Keep still

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One antidote to having to go out in a nasty, late winter storm that leaves you cold, damp and itchy is to duck into Rockaway Artists Alliance sTudio 6 for their latest exhibit, “The Life of Still Objects.”

The exhibit is small and intimate, the gallery warm and dry. One is struck by the tranquility of the works — even Susan de Castro’s vibrant oil paintings are peaceful, like walking through a hothouse of exotic flowers.

The first work you come across is Ralph Petagna’s photograph “Tulip,” a sensuous black and white close-up of the flower. Petagna also has evocative photos of the Riis Towers, and the round, gleaming WTC fountain. The reviewer didn’t notice when the photograph was taken and now I wonder if it still exists ...

Nearby is the small, cozy quilt “Blue Teapot” by Mary Ann McEvoy, with its blue teapot — filled with hot tea? — in the center. She has an even cozier “Easy Chair,” another small quilt that features an overstuffed red chair that begs to be curled up in. The chair stands against a pattern of swirling gold.

Dan Guarino presents with “Bunch” a vivid color photo of ripening bananas, “Flight,” an inspired photo of what looks like a World War II fighter airplane suspended in the glow of a skylight, and “Cup,” a photo of coffee in a heavy ceramic cup straight out of Denny’s.

“Still Life” by Sydell Rohafel is an oil on canvas. It’s an arrangement of a jar of olive oil and root veggies. Jessica Schulman has a photo of “Rockport Lanterns,” which shows red, silver/gold and blue lanterns hung on nails on cedar shingles. Her photograph “High Life” makes art out of a crushed beer can on the beach, and her “Victoriana” actually looks like an abstract painting, though it’s also a photograph. Here a Victorian mirror is hung with a top hat and an umbrella on a papered wall.

The photograph “Half Empty” by Mary A. Meade shows a wood carrier half emptied of logs on what looks like a porch. You imagine those other logs burning merrily inside the house. She also has “Buoys for Sale” and “Memories of the Penny Arcade,” a bit of Americana showing an affable wooden Uncle Sam.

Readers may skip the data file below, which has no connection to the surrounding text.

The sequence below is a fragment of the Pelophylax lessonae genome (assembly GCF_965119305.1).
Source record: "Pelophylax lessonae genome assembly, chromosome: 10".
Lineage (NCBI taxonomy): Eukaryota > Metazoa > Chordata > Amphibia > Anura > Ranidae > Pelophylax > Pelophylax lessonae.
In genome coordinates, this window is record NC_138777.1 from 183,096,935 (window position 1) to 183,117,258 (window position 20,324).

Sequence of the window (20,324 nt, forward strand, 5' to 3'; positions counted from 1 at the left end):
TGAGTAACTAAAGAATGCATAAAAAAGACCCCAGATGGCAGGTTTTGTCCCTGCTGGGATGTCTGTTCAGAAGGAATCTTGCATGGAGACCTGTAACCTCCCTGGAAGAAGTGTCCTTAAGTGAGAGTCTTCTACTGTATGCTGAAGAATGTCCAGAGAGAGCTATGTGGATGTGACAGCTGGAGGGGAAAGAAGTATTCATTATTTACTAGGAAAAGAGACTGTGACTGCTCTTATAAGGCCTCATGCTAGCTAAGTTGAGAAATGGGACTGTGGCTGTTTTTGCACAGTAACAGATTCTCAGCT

Further down there’s the delicious “A Trinity of Ties in Pairs,” Joseph Abbate’s photo of three tiers of beautiful ties in all colors that look like they’re made of the finest silk, and “Water Wheels Of Idaho,” which show the water wheels spraying a field in what looks like early morning sun haze. Susan de Castro’s painting “Felix” shows a bedside clock fashioned after the grinning cat in the shade of an improbably placed mini umbrella. She also has wildly colored paintings of hot peppers and mangos, persimmons and a single martini and gourds.

“Modern Onions In Early 17th C. Japanese Oribe Bowl” is a tranquil work by Audrey Irwin. The onions, fresh and firm, are individually wrapped in blue netting, and arranged in the rustic bowl against a deep blue background. Her “Veronica Cauliflowers in a Strainer” makes you stop, if only because you’ve never seen a veggie that looks quite like it. It’s lime green and looks like a cross between a cauliflower, broccoli and a sea creature. ‘Can your really eat that?’ the reviewer wondered.

The exhibit ends with Stephanie Schmidt’s “Ocean Study V” and “Beach.” The first shows a huge cracked boulder on the shore, in shallow sea water that hasn’t yet retreated. The other shows a hulking wooden thing — maybe part of an old shipwreck — on the beach. Both were photographed on dramatic overcast days, and the positioning of the objects slightly off center both emphasize their heft, and give the photos a pleasing tension.

“The Life of Still Objects” will be at the RAA till March 27.

If You Go

The Life of Still Objects

When: Through March 27, Saturdays and Sundays 12-4 p.m.

Where: Rockaway Artists Alliance, sTudio 6 Gallery, Fort Tilden, Rockaway

Contact: 718-474-0861


Updated 10:48 am, October 12, 2011
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